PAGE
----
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Beauty Tips

On the "Fatkini," the Abercrombie CEO's Fat Attack, and H&M's New Plus-Size Bikini Model

There's nothing like the "f" word -- even just insinuating the "f" word -- to get women everywhere all kinds of riled up. And we are officially having a "fat" week.

First it was the CEO of Abercrombie & Fitch all over our newsfeeds, when comments he made seven years ago resurfaced in this article (and countless backlash pieces) about how he wants only size-10-and-unders shopping in his stores. The Chief D-Bag made it clear that his company is only interested in going after "cool," "good-looking" kids -- no fatties in Abercrombie, thanks.

Then there was 25-year-old fashion blogger Gabi Gregg's swimsuit gallery -- the gorgeous (if a little shocking) images featuring full-figured women in "fatkinis," a term, it's worth noting, the plus-sized Gregg coined herself.

And don't forget these pictures from H&M's new plus-size swimsuit line, which hit the Interwebs along with model Jennie Runk's finger-waggy letter to the fashion industry tsk-tsking them for their fixation with the "perfect" body shape. "People assume 'plus' equates to fat, which in turn equates to ugly," said 24-year-old size-14 Runk. "This is completely absurd." Runk said she hopes teen girls will learn to love their bodies a little more and that's why she's speaking out.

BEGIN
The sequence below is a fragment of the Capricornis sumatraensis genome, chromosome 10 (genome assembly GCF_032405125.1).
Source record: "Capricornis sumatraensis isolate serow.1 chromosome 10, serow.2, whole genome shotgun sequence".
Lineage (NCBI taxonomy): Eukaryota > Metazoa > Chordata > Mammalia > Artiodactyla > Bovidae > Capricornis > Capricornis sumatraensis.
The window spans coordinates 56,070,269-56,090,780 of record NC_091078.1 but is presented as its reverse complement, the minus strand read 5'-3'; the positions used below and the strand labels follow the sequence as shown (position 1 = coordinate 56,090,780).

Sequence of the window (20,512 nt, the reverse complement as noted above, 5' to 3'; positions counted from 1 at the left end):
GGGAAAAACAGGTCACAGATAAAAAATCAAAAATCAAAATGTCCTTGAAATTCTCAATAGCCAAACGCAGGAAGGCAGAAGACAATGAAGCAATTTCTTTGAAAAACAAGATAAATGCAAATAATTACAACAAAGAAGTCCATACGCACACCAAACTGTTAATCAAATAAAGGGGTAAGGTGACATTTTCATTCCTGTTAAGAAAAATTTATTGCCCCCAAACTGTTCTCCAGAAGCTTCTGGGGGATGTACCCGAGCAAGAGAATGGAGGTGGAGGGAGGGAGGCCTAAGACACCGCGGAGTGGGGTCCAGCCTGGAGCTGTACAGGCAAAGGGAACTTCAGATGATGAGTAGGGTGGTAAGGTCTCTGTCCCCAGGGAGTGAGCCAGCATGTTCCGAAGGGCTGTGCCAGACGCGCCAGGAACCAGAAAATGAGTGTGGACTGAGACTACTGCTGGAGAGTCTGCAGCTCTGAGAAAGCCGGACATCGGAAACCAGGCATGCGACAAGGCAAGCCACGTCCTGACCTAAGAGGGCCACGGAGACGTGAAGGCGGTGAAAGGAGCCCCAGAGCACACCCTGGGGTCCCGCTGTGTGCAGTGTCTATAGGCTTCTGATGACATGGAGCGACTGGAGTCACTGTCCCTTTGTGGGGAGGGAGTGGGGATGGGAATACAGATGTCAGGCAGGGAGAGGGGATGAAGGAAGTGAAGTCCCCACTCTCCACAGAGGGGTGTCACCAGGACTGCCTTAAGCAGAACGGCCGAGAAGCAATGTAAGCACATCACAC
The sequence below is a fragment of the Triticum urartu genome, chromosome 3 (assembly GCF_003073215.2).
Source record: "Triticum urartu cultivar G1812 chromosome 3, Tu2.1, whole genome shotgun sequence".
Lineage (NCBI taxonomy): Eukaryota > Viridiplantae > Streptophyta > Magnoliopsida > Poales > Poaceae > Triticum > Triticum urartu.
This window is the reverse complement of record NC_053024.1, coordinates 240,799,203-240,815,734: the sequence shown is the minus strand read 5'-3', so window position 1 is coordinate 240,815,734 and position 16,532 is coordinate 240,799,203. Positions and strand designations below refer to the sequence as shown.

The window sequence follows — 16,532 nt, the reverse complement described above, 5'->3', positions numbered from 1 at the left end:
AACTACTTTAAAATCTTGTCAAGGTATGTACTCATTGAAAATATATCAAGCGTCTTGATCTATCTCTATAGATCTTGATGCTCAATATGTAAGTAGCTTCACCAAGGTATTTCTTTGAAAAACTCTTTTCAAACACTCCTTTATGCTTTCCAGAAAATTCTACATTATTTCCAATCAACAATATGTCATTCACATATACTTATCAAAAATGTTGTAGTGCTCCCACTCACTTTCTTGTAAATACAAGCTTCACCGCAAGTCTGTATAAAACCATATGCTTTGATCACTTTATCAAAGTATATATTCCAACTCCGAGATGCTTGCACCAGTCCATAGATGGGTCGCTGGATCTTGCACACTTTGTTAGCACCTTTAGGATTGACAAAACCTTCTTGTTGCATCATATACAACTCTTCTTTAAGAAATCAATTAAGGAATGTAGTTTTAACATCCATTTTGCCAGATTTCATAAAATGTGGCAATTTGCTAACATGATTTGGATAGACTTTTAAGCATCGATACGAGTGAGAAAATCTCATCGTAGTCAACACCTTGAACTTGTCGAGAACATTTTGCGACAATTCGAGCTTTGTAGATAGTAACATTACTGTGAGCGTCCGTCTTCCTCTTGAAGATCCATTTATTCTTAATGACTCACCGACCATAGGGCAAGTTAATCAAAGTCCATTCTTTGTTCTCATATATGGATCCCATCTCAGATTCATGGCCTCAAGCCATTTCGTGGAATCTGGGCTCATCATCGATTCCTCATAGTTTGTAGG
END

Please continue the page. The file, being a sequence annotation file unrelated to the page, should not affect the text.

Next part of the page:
Toss in Allure magazine's controversial Zoe Saldana coverline -- "115 Pounds of Grit and Heartache" -- and we didn't stand a chance of making it through this week without some "fat" talk.

And while I "liked" my fair share of Facebook friends' posts counting all the ways Abercrombie's CEO sucks, I just can't 100 percent get behind the body acceptance movement that's having a moment thanks to Gregg and Runk. (Cue the hate mail.)

Please don't get me wrong -- I'm all for women learning to love and accept their bodies. Walking through this life with aspirations of being someone different than who you are is no way to live. But we are in the midst of one hell of an obesity epidemic in this country. The Centers for Disease Control and Prevention estimates that more than one-third of U.S. adults are obese, and health conditions that kill millions of women each year -- like heart disease, type-2 diabetes, and cancer -- are a direct result of carrying around extra weight.

Most of my wildly feminist brain wants to congratulate these gorgeous women. And another part, the health and nutrition editor, can't help but wonder -- are you healthy?

Am I alone here? Is anyone else worried that body acceptance is a gateway drug to an even bigger obesity epidemic? Chime in below and tell me what you think when you see these pictures.


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